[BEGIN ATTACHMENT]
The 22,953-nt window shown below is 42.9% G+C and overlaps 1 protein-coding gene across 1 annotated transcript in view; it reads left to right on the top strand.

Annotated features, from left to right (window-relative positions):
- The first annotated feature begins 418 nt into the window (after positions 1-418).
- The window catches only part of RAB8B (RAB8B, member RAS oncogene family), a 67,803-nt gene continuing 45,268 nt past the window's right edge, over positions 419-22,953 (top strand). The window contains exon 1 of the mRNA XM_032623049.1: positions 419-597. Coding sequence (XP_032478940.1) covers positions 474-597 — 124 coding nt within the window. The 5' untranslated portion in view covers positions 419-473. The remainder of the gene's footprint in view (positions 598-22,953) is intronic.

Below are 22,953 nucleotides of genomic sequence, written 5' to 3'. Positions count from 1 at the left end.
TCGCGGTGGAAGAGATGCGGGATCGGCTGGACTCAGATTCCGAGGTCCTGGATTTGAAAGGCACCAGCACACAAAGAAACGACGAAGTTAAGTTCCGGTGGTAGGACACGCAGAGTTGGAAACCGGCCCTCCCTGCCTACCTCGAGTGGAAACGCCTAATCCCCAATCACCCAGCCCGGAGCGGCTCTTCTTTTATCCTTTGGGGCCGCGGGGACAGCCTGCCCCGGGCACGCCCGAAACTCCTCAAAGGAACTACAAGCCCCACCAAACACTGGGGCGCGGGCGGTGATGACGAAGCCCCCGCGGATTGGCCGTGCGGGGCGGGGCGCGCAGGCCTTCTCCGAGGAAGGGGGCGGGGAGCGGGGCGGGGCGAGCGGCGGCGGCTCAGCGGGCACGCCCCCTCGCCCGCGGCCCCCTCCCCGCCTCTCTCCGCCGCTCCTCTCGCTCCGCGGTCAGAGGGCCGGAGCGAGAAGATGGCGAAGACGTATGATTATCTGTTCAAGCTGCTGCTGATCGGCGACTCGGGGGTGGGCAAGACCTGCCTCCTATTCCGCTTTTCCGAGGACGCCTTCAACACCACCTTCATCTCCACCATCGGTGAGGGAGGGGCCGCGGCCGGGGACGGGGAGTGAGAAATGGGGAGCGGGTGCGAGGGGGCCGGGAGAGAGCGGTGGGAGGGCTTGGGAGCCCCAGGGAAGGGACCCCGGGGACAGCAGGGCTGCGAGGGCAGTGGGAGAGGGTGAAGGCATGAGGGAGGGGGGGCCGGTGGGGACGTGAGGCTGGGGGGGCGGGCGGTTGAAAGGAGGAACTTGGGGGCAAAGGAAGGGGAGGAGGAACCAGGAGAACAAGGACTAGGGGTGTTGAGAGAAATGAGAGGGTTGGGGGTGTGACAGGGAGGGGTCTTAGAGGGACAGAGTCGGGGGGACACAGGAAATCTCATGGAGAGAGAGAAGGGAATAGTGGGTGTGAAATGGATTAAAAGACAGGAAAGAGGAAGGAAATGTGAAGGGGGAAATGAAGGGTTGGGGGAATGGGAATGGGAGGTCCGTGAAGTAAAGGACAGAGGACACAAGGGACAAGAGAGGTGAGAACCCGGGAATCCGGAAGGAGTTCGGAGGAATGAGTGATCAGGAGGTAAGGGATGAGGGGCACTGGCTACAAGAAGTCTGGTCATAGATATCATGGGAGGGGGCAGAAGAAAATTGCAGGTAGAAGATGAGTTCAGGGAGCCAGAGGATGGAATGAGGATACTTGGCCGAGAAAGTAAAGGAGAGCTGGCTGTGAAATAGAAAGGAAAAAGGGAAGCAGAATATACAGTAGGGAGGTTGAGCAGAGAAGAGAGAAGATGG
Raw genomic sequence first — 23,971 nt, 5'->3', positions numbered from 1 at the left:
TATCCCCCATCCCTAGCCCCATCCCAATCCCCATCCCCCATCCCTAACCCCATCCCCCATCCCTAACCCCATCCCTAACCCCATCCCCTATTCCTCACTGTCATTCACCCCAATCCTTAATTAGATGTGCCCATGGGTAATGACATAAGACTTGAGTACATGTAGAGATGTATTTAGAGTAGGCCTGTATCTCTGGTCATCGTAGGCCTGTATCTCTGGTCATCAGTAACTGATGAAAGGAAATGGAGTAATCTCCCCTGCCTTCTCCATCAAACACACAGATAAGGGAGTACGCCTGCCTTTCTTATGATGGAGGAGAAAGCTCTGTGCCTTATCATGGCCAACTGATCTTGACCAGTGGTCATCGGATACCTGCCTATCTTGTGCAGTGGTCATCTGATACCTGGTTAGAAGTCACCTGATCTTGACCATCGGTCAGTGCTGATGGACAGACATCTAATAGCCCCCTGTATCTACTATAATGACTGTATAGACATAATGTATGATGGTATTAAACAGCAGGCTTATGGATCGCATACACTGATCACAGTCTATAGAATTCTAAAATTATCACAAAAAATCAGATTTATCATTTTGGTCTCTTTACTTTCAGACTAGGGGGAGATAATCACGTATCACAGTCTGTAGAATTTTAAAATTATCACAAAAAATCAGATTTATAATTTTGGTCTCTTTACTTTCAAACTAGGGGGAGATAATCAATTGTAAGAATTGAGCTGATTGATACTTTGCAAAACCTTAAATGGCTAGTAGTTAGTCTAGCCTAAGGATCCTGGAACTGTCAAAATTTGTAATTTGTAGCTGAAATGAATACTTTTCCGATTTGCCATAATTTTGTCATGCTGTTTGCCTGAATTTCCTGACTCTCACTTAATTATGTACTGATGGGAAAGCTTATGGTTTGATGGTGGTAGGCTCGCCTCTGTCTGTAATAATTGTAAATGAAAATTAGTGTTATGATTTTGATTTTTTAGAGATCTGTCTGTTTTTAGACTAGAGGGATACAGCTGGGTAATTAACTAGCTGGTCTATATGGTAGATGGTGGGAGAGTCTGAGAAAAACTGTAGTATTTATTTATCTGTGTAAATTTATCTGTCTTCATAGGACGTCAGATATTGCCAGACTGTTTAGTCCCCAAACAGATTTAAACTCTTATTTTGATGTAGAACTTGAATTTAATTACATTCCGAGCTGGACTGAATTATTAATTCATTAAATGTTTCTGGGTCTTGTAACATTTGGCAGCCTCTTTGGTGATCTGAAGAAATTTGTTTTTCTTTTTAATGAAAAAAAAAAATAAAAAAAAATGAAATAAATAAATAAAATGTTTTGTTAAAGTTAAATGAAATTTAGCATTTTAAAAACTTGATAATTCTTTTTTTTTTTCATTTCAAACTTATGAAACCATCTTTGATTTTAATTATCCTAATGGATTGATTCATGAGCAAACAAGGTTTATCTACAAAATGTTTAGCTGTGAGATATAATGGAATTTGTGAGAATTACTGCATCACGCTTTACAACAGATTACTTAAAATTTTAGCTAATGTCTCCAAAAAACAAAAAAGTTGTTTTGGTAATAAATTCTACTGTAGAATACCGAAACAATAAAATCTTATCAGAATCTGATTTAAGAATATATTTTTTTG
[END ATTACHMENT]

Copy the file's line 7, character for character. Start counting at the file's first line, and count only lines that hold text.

Raw genomic sequence first — 23,971 nt, 5'->3', positions numbered from 1 at the left: